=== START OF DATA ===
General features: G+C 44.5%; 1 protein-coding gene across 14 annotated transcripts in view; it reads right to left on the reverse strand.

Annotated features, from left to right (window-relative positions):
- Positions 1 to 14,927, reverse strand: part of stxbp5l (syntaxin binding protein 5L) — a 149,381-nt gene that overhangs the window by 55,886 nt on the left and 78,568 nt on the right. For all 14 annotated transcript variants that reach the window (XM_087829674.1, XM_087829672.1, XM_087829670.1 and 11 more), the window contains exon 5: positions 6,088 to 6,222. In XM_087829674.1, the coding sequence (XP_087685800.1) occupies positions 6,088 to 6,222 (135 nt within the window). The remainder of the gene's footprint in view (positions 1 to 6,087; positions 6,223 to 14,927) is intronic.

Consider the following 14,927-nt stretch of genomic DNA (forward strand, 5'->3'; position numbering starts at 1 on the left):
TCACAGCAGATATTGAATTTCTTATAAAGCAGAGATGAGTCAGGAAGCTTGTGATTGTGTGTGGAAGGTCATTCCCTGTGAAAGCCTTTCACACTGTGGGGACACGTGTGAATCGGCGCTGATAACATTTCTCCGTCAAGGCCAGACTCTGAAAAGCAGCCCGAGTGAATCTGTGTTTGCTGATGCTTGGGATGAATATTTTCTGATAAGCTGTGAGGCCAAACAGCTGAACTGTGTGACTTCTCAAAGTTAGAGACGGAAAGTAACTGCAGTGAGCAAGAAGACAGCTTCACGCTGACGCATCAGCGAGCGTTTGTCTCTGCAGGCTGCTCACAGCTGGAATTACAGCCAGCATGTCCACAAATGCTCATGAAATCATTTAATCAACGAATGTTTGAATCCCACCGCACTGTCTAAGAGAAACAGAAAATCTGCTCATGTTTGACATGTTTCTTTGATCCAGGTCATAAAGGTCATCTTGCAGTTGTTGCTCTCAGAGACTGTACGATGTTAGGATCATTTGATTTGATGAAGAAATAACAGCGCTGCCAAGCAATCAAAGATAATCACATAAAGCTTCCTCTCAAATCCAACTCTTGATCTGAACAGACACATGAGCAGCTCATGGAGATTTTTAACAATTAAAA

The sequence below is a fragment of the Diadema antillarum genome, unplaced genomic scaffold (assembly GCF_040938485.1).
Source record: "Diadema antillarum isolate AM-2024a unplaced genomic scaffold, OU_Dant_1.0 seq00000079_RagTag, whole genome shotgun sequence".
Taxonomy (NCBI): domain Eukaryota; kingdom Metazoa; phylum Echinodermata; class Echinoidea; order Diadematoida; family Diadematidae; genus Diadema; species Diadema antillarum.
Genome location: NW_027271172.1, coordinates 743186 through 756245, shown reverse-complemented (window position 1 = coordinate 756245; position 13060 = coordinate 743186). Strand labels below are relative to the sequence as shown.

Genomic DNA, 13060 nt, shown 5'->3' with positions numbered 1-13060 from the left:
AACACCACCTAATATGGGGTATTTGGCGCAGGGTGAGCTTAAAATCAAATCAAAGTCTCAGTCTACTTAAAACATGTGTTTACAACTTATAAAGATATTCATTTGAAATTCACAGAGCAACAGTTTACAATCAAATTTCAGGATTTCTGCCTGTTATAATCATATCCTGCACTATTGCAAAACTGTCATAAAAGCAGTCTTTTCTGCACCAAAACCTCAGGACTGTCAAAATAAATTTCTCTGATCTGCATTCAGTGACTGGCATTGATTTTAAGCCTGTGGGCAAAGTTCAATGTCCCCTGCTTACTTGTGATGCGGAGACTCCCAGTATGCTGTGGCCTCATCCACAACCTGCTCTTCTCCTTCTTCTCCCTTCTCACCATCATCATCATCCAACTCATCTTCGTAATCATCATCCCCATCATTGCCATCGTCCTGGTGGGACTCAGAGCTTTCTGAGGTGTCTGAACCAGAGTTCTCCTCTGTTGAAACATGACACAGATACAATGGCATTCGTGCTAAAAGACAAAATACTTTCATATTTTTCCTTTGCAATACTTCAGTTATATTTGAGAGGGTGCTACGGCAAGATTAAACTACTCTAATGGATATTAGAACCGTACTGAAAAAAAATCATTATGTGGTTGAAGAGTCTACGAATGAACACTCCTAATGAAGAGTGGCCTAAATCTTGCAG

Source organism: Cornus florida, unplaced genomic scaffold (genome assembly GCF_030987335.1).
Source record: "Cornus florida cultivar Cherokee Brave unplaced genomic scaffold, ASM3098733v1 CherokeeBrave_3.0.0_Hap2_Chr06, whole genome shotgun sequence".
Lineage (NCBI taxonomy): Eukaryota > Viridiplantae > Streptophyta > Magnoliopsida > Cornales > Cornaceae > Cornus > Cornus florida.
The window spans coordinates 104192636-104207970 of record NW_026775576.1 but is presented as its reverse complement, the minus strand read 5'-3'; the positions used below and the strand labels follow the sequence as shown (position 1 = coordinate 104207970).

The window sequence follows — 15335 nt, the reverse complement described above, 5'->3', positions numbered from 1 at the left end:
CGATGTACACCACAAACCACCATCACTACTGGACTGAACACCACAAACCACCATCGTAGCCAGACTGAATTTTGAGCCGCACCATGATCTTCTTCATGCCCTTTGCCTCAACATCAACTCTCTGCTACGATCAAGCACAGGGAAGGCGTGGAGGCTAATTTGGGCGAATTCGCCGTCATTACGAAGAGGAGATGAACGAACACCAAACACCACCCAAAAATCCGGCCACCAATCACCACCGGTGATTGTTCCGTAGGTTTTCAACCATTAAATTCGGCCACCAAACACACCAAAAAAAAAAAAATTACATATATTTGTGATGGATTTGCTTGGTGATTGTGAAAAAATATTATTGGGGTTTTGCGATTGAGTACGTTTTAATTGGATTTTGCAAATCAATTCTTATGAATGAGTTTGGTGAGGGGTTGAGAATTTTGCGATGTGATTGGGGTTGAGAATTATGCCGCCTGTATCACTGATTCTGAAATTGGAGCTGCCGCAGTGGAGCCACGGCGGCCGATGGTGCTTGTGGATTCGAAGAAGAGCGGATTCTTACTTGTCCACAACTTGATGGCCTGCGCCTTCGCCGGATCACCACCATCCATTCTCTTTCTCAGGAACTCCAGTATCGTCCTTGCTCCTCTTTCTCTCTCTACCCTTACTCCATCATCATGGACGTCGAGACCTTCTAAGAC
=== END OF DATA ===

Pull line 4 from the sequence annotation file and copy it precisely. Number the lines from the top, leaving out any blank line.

Consider the following 14,927-nt stretch of genomic DNA (forward strand, 5'->3'; position numbering starts at 1 on the left):